Despite an overall church attendance
decline, a quarter of all local churches in the US grew by more than sixty percent during the late 1990s and early 2000s,
as well as finding effective means of reaching people - some of these churches planted new congregations. They meet in secular buildings such as schools,
community centers, bars and clubs. Many of these church plants pioneered new models of leadership, new styles of worship and
discovered a missional dynamic in their endeavors. This movement has grown across most denominations. Church plants are happening
in all sorts of social and geographical settings - urban, suburban and rural. In villages, the planting may be on a very small
scale, or even re-planting. In one community the small Methodist and Anglican congregations closed both their buildings and
re-planted into a school. They described their project as repotting. Some church plants begin from a position of strength.
They are initiated by large congregations and may have teams of more than twenty people. Others describe their experience
as planting from weakness. Such is the Pottstown
church plant of still waters.
Within our focus group, home church and street ministry will be very
powerful tools for reaching out and connecting with people relationally. Becoming
involved in their lives, and inviting them into our lives is how we model Christ before them; showing them our values. We intend to set a picnic (food) for them in their neighborhood(s), provide childrens
ministry items and invite them to small groups.
We intend to help individuals to understand their bent for ministry and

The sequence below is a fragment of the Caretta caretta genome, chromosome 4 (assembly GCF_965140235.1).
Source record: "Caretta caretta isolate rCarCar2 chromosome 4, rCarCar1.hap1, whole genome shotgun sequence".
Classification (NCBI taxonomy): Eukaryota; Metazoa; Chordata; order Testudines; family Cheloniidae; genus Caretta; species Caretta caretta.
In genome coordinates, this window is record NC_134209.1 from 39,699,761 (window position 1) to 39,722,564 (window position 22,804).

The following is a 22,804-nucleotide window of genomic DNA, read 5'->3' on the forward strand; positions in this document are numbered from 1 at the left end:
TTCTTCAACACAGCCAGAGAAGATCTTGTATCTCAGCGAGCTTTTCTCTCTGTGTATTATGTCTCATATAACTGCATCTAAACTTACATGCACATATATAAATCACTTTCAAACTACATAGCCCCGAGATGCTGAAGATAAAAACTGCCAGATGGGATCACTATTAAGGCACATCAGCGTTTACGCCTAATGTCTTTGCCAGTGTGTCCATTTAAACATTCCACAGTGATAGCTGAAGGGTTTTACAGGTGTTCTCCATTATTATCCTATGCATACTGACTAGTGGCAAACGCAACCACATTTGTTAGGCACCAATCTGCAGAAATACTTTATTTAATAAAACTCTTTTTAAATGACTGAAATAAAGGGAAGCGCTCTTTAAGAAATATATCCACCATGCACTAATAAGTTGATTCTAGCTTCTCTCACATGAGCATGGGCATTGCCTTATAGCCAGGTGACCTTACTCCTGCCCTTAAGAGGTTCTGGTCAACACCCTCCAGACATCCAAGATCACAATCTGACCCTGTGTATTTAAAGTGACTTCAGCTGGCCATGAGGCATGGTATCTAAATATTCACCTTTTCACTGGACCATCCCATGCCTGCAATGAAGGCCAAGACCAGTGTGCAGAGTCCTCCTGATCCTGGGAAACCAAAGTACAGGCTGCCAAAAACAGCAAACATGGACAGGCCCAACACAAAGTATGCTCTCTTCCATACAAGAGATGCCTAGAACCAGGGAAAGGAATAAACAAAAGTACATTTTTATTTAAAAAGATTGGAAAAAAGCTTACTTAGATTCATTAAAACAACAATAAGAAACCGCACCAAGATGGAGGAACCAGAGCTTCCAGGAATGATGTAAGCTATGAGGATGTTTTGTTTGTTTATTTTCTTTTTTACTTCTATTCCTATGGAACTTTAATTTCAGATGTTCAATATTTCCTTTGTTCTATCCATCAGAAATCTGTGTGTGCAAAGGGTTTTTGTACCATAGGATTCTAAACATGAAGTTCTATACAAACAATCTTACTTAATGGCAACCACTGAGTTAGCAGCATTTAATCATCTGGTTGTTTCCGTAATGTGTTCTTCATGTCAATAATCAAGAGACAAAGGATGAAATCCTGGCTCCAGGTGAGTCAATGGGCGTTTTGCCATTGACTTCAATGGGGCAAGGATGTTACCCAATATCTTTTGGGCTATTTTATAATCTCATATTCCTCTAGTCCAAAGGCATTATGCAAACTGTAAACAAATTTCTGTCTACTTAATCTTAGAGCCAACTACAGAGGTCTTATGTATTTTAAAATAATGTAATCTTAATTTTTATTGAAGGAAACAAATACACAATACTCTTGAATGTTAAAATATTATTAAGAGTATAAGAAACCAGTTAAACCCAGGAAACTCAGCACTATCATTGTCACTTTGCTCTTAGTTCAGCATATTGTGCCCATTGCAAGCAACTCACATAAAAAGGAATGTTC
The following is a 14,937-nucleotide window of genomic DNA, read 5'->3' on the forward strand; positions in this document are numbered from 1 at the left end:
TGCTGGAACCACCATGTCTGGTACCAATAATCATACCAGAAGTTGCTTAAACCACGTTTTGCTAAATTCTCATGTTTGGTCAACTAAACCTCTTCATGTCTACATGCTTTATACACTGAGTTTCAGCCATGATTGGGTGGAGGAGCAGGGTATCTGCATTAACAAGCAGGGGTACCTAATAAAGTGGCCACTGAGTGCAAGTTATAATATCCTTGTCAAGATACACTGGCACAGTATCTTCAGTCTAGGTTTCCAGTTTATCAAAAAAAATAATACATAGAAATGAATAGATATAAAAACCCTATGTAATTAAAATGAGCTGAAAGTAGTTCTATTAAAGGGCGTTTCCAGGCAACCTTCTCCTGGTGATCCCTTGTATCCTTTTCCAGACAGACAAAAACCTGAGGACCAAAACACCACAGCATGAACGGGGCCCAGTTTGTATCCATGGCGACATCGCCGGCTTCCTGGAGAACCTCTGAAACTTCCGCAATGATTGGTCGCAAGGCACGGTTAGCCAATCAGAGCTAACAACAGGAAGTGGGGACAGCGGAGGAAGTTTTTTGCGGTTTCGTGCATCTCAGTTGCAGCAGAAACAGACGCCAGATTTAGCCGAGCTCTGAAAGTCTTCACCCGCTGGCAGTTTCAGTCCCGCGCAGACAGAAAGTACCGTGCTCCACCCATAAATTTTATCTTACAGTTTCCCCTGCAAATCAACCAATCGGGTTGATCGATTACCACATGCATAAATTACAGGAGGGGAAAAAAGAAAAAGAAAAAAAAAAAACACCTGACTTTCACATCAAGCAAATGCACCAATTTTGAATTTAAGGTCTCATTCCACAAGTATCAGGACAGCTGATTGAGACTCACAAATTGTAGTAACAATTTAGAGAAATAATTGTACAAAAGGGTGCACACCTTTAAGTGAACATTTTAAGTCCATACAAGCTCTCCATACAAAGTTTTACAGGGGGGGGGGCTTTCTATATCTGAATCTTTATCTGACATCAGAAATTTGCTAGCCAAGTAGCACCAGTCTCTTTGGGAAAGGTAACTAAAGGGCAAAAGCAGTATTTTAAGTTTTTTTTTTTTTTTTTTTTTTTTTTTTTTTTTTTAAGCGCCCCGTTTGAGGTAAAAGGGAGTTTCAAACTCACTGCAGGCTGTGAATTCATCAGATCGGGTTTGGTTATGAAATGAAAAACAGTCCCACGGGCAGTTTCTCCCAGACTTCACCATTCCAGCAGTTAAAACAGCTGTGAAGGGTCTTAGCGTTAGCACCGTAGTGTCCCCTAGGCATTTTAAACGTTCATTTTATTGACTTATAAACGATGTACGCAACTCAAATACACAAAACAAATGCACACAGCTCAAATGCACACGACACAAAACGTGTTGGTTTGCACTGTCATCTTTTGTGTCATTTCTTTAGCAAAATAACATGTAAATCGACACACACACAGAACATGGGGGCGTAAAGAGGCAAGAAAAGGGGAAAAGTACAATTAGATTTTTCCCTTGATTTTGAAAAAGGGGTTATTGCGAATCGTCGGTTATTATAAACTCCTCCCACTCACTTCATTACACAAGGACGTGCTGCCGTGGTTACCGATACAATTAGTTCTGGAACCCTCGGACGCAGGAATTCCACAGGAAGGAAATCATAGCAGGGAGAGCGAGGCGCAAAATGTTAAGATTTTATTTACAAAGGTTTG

worship by targeted teaching within their own homes, to help them to build foundations and convictions toward godly living
that is useful to the Father as they exercise their hopeful new found zeal within their own circles of influence. We intend
to give them avenues to reach out to their friends, family, and neighbors through the home church structure by invitation.
Through 'life leading' (discipleship),
the congregation will be given avenues to reach out to their friends, family, and neighbors with the Gospel of Christ.
field around us
Like it or not, the church in the United States, and throughout the rest of western culture, is in a classic missionary situation. In the US, most people are no longer
practicing Christians, although very spiritual. In the 1990,s church attendance dropped by half a million people. Our society's
values were once based on Christian principles.
Now our diverse and rapidly changing culture offers a wide variety of competing
value systems. Throughout the nation there are neighborhoods where there has been little contact with the church, in some
cases for generations, and where the gospel has had minimal impact. This is equally true of many other social, cultural and
ethnic groups. This has led, and challenged us to find new ways of being church. In response, many of the main denominations
designated the 2000's as the 'Decade for Evangelism.'